AIN ISSA, Syria/BEIRUT (Reuters) - Syrian Islamic State fighters are set to abandon Raqqa in a withdrawal agreed with U.S.-backed Syrian militias that have them surrounded, a militia spokesman said on Saturday, as the jihadists’ defeat in their former Syrian capital edged closer.
Officials gave conflicting accounts on whether foreign fighters would also be leaving the city, where the U.S.-backed Syrian Democratic Forces (SDF) have been battling to defeat Islamic State since June.
SDF spokesman Talal Silo said the foreign fighters would be left behind “to surrender or die”, without saying when the evacuation of Syrian fighters would take place.
But Omar Alloush, a member of Raqqa’s Civil Council, said the evacuation would include foreign fighters. He said it would take place overnight into Sunday. The jihadists would be taking some 400 civilians with them as human shields, he said.
The final defeat of IS at Raqqa would be a milestone in efforts to roll back the theocratic “caliphate” the group declared in 2014 in Syria and Iraq, where earlier this year it was driven from the city of Mosul.
IS used Raqqa as a base to plan attacks against the West.
The Kurdish YPG militia, which dominates the SDF, told Reuters earlier on Saturday that Islamic State was on the verge of defeat in Raqqa, and the city may finally be cleared of the jihadists on Saturday or Sunday.
The U.S.-led coalition against Islamic State said a convoy was due to leave Raqqa on Saturday, in an arrangement agreed by local parties. It described the arrangement as “a civilian evacuation” and said it would not condone any arrangement that allowed “terrorists to escape Raqqa without facing justice”.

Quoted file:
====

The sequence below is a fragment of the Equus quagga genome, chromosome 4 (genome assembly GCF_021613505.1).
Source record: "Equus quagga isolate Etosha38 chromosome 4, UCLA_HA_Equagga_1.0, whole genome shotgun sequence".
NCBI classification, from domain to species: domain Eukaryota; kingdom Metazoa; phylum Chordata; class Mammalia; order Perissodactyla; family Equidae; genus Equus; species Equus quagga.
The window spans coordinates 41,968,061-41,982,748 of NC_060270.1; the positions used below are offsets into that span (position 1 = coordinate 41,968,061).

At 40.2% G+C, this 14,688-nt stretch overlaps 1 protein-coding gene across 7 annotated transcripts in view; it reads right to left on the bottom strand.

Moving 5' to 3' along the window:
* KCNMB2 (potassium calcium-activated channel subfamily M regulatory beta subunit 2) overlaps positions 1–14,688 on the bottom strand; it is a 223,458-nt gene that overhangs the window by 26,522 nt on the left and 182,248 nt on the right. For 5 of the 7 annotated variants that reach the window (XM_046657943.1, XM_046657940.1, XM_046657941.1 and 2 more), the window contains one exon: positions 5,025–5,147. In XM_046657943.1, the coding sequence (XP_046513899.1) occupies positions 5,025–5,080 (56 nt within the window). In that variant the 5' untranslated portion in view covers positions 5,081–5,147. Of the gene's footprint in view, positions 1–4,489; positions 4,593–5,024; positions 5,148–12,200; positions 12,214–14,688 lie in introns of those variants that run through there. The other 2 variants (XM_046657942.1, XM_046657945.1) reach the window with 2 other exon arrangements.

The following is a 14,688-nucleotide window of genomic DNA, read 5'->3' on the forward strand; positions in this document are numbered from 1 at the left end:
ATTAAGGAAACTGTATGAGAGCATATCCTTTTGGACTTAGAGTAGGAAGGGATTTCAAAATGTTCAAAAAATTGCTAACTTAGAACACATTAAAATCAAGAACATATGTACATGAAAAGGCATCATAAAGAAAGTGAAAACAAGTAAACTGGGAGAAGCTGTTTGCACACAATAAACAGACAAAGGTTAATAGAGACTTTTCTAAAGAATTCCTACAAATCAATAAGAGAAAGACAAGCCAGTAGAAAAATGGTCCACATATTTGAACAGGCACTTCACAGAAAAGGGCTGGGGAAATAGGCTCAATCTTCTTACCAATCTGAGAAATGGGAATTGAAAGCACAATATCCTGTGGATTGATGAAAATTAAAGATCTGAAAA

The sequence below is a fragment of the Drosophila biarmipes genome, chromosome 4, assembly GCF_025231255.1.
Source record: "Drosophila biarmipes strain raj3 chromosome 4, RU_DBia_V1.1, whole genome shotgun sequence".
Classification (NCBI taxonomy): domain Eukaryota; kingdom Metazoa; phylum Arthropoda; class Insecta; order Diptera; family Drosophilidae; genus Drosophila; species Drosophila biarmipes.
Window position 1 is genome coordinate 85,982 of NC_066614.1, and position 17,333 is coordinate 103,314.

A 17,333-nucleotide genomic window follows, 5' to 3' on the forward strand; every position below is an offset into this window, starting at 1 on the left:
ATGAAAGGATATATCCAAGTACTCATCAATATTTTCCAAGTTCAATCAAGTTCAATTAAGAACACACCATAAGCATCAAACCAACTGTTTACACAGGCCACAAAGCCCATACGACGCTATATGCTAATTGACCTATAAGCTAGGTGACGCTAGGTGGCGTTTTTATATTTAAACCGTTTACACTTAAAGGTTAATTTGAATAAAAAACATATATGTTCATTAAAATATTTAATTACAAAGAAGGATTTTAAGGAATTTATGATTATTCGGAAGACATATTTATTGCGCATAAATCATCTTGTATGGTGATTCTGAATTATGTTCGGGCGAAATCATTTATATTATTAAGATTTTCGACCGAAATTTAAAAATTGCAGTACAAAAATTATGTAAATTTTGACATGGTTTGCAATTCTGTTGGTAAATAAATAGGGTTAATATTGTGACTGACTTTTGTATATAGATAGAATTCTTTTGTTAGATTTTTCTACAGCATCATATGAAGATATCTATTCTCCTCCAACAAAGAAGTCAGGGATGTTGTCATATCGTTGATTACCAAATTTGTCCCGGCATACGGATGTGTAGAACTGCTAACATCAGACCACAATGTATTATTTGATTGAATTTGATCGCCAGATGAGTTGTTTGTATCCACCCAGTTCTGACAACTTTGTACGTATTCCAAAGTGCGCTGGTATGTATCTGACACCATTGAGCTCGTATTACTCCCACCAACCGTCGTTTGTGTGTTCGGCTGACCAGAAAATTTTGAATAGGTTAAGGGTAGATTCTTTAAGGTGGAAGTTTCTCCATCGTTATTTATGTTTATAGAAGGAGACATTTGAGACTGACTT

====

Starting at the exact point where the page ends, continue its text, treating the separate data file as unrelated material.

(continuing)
Coalition spokesman Col. Ryan Dillon said the coalition’s stance was that IS fighters must surrender unconditionally, but added that he could not comment on who would be in the convoy. He said difficult fighting was expected in the days ahead.
The coalition statement said the arrangement brokered by the Raqqa Civil Council and local Arab tribal elders on Oct. 12 was “designed to minimise civilian casualties and purportedly excludes foreign Daesh terrorists”.
The coalition believed the arrangement would “save innocent lives and allow Syrian Democratic Forces and the coalition to focus on defeating Daesh terrorists in Raqqa with less risk of civilian casualties”, it said.
Tribal leaders from Raqqa said the SDF had agreed to allow safe passage out of the city for Syrian Islamic State fighters still inside, and they were organising a “mechanism” for them to leave.
Its statement made no mention of the fate of Islamic State’s foreign jihadists, but said the remaining fighters in the city were only “a small number besieged in one or more positions in the city, who have no choice but surrender or death”.
Alloush earlier told Reuters that the IS fighters would go to remaining territory held by the group in Syria.
Negotiated withdrawals of combatants facing defeat have become a common feature of the six-year-long Syrian war.
An activist group that reports on Raqqa, Raqqa Is Being Slaughtered Silently, said on its Facebook page that dozens of buses had entered Raqqa city overnight Friday from the countryside to the north.
The Syrian Observatory for Human Rights, a British-based organisation that reports on the war, said Syrian Islamic State fighters and their families had already left the city, and buses had arrived to evacuate remaining foreign fighters and their families.
The Syrian army, which is supported by Iran-backed militias and the Russian air force, declared another significant victory over Islamic State on Saturday, saying it had captured the town of al-Mayadin in Deir al-Zor province.
The eastern province is Islamic State’s last major foothold in Syria, and it is under attack there from the SDF on one side and Syrian government forces supported by Iran-backed militias and Russian air strikes on the other.
Islamic State fighters had previously agreed to an evacuation last August, from an area on the Syrian-Lebanese border.
But as their convoy moved towards Islamic State-held territory in eastern Syria, coalition planes blocked its route by cratering roads, destroying bridges and attacking nearby Islamic State vehicles.
Reporting by Lisa Barrington and Tom Perry in Beirut; Editing by Richard Balmforth
Our Standards: The Thomson Reuters Trust Principles.